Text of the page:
Retailers yanking plastic bottles
Concerns heighten about BPA effects
By Rachael Scarborough King, Register Staff
May 4, 2008
The shelves at Denali, an outdoors store on Broadway in New Haven, are stocked with standard equipment like jackets, walking shoes and backpacks. But one item is missing, at least for now.
Amid growing concern about the chemical used to make some hard plastic bottles, the store has stopped selling Nalgene bottles and is completely sold out of what is considered a safe alternative, Sigg aluminum water bottles.
“We actually ended up pulling (Nalgenes) off the shelves here,” Manager Craig Aaker said. “Not really because we believe too strongly that there’s a huge health risk, but more because of what our customers were asking for.”
In recent months, concerns have grown about one of the chemicals in polycarbonate plastics, Bisphenol-A, or BPA. Polycarbonates are hard, clear plastics that have been used for some water bottles and baby bottles.
Nalgene, a brand that exploded in popularity several years ago, is phasing out bottles containing BPA, according to the company’s Web site. In the meantime, retailers said they are seeing growing demand for bottles without the chemical, including those made of other types of plastic or aluminum.
“We have pulled all of our BPA bottles,” said Jeremy Castle, store manager of R.E.I. in West Hartford. “In the past few weeks, consumers have been looking specifically for the BPA-free bottles.”
The change in the popularity of Nalgene-style bottles is another twist in what has been a booming trend for the past decade. Colorful, reusable plastic bottles have been a standby for college students and high schoolers, hanging from students’ bags.
The BPA scare is tough on the reusable container crowd. Their trendy Nalgene bottle allowed them to stop using drink-it-and-toss-it disposable water containers from companies like Poland Spring or Dasani. That means less plastic going into the waste stream.
The Yale Bookstore sells Nalgene bottles in a range of shapes and colors, with large “Yale” logos wrapped around the containers.
“I wouldn’t say that it peaked recently — I would say that it’s been a steady growth in the reusable bottle industry and we’re just seeing a different angle to it at this point,” Castle said.
On Earth Day last month, members of North Branford High School’s environmental club sold reusable BPA-free bottles for $1 to all students who wore green that day. The club sold 170 bottles, biology teacher Rebekah Fox said.
Almost all students carry disposable or reusable water bottles with them during the day, Fox said, and the school’s cafeteria sells the throwaway bottles. The club is encouraging students to use different bottles or recycle the waste.
“That’s all they’re allowed to have in their classes, so they have some form of water bottle,” Fox said. “We have 80-minute periods, so if the kids are dehydrated, it’s much better for them to have water with them than to have to leave the class to go to the water fountain.”
Americans have turned to bottled water as a healthy alternative to soda. But environmentalists decry the impact of discarded used bottles.
Paul Anastas, director of the Center for Green Chemistry and Green Engineering at Yale, said scientists there are working on creating plastic and polymers that “aren’t going to cause problems in human health and the environment.”
Concerns about BPA stem from evidence that it can be an endocrine disrupter at low levels, and the chemical may leach from the bottle into whatever liquid is inside it.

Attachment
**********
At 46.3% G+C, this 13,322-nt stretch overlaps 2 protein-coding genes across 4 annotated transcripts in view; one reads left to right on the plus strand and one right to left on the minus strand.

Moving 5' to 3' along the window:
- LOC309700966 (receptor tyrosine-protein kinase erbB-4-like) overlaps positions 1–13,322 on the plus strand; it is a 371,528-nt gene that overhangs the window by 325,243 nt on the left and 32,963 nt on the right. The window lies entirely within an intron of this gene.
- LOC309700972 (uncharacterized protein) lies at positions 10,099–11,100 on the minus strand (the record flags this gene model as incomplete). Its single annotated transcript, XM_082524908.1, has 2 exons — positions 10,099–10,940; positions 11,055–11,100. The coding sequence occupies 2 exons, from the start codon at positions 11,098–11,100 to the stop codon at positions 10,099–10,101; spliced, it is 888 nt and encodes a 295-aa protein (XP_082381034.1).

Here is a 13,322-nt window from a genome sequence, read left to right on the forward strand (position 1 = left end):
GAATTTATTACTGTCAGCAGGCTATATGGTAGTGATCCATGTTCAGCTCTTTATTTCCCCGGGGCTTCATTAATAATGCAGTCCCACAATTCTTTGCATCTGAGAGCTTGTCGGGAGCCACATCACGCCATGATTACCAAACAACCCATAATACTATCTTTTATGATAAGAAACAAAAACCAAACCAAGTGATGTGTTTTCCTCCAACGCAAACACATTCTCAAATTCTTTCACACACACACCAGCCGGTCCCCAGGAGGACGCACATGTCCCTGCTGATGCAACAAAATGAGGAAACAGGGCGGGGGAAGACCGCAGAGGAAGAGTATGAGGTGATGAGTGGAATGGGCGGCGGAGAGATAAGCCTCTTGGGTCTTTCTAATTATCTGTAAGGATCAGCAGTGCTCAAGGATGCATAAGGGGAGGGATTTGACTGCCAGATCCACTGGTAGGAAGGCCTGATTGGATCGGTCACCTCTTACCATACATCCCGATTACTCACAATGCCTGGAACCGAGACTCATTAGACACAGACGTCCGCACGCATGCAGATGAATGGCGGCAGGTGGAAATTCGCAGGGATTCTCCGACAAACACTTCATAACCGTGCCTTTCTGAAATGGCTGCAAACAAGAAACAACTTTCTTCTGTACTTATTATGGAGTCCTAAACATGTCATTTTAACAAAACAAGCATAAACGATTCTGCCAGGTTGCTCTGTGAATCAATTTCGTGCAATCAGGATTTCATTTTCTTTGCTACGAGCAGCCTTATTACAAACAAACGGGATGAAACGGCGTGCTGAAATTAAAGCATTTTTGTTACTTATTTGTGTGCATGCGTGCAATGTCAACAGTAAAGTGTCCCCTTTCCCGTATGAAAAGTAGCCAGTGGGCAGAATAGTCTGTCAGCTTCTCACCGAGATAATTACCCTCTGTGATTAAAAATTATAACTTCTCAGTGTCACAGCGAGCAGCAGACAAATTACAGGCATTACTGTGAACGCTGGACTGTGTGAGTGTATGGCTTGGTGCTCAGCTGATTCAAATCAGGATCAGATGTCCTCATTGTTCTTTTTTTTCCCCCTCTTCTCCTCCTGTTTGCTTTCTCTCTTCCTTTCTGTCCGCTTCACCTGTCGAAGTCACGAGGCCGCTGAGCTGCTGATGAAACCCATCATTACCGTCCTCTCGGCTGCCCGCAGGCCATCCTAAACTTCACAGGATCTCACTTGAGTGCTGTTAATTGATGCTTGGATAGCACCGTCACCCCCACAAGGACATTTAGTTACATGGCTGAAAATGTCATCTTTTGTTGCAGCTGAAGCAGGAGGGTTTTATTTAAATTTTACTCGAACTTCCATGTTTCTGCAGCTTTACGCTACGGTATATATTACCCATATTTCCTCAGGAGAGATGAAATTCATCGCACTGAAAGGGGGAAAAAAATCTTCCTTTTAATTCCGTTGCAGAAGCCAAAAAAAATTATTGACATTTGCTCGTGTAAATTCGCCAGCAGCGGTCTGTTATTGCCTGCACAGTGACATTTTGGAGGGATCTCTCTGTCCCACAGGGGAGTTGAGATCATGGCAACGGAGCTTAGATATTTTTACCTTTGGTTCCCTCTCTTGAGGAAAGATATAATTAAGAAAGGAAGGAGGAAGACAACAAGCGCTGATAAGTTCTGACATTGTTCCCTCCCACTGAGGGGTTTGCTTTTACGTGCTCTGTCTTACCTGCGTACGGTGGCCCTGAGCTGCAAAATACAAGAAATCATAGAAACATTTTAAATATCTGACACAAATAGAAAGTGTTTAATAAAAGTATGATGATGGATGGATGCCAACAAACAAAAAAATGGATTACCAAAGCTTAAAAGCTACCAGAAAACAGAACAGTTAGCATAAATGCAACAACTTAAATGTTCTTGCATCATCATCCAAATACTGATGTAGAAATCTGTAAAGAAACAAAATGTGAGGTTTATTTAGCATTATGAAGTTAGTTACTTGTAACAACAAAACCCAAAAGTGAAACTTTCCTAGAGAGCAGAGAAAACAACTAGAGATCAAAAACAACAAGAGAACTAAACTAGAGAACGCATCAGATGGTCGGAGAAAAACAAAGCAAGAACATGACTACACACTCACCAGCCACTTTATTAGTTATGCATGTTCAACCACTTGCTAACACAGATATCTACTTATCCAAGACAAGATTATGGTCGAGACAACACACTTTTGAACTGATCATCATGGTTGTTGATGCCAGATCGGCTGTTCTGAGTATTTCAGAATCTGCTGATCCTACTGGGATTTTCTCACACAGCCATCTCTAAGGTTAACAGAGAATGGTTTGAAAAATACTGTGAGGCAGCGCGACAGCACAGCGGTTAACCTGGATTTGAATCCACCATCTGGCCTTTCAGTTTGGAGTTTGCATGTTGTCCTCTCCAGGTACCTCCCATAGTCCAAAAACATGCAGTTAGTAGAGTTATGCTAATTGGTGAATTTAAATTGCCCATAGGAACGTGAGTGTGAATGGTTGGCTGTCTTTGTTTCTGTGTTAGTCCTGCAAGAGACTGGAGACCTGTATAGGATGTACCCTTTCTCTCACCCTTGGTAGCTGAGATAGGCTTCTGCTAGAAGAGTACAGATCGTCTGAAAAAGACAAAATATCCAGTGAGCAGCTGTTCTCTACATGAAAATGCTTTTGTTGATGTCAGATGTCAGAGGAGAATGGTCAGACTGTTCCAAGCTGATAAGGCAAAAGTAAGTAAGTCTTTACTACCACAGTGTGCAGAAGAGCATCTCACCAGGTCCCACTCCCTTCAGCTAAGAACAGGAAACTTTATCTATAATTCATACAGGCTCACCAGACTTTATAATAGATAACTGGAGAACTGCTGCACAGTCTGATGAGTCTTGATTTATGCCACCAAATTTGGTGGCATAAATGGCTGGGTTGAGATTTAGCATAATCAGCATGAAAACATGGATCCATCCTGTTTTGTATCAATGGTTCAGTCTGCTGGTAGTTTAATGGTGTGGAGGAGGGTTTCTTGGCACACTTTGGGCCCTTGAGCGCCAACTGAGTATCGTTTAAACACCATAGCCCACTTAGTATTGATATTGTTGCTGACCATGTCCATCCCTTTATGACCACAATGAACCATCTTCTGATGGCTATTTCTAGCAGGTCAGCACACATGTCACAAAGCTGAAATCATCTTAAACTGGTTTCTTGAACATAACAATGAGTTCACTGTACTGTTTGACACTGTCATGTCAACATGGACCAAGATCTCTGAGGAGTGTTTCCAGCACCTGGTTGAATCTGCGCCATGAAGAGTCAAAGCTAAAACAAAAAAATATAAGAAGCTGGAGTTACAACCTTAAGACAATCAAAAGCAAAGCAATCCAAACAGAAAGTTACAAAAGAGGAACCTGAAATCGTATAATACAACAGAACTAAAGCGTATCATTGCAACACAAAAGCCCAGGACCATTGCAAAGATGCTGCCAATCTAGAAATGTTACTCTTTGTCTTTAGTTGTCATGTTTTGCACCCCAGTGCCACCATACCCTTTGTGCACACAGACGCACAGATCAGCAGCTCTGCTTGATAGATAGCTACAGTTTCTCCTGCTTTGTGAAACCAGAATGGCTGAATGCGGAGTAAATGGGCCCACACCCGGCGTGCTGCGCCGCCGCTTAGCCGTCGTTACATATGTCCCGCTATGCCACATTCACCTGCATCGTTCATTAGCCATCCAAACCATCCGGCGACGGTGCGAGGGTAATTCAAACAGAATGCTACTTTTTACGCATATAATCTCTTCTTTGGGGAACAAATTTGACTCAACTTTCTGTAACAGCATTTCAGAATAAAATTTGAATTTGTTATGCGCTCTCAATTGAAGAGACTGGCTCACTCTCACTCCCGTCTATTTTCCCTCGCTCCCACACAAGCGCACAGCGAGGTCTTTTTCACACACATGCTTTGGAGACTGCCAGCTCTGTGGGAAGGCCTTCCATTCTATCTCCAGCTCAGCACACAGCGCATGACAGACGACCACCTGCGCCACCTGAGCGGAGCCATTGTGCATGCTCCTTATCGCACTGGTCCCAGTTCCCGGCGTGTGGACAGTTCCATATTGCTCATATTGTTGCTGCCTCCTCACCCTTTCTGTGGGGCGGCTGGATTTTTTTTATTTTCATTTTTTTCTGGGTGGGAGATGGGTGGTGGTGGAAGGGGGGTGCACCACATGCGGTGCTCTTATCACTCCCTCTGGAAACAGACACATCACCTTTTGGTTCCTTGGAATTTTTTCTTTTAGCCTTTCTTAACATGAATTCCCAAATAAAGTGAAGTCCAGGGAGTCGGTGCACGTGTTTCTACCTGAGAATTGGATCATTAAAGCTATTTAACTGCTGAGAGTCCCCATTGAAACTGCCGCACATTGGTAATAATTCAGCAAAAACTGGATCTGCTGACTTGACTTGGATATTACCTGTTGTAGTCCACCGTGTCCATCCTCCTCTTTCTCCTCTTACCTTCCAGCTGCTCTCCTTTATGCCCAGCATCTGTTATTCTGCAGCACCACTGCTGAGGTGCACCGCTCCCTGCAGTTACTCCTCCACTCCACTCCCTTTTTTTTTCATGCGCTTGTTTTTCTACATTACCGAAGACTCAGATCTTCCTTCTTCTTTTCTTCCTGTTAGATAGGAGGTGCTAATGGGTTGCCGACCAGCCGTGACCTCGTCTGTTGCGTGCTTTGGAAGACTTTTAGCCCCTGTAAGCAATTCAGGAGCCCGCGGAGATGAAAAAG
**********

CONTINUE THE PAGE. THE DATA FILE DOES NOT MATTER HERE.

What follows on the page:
“It mimics hormones in the body and triggers endocrine responses that are linked to a wide range of health issues, including reproductive and development issues, obesity, sperm count issues and cancer,” Anastas said. “The data has been becoming more and more compelling in recent years.”
The Food and Drug Administration has formed a task force to review concerns about BPA.
But a message from the FDA reads, “We believe there is a large body of evidence that indicates that FDA-regulated products containing BPA currently on the market are safe and that exposure levels to BPA from food contact materials, including for infants and children, are below those that may cause health effects.”
The Canadian government is considering banning BPA as toxic, according to a recent story in the New York Times.
Anastas said that the chemical has been used in polycarbonate for decades, long before there were any concerns about it. He added that he would advise people to replace their BPA bottles with other kinds.
“There’s so many water bottles now that people think that they’re actually getting safer and healthier water — sometimes it’s not just about the water, it’s also about the chemicals that are in the bottles that you’re drinking them out of,” he said. “In many cases, getting our water from the tap and putting it in a glass is a good thing to do. Call me crazy and old-fashioned.”
The effects of drinking from disposable plastic bottles are severe, Anastas said, adding that consumers use 2 million disposable bottles — including ones for soda, water and juice — every five minutes.
According to a 2006 study by the Earth Policy Institute, consumers worldwide drank 41 billion gallons of bottled water in 2004, a 57 percent increase from 1999. The United States accounted for 6.9 billion gallons, making it the leading consumer of bottled water.
“Water is good — is it necessarily good to have disposable plastic bottles as the way you access that water? No, there’s a lot of reasons to believe that’s silly and absurd,” Anastas said. “Is it good to have portable, non-disposable bottles where you can access your water? Well, that’s fine, you just want to make sure the nature of your bottles isn’t going to contaminate your water and it isn’t going to be using depleted resources like petroleum to make the bottles.”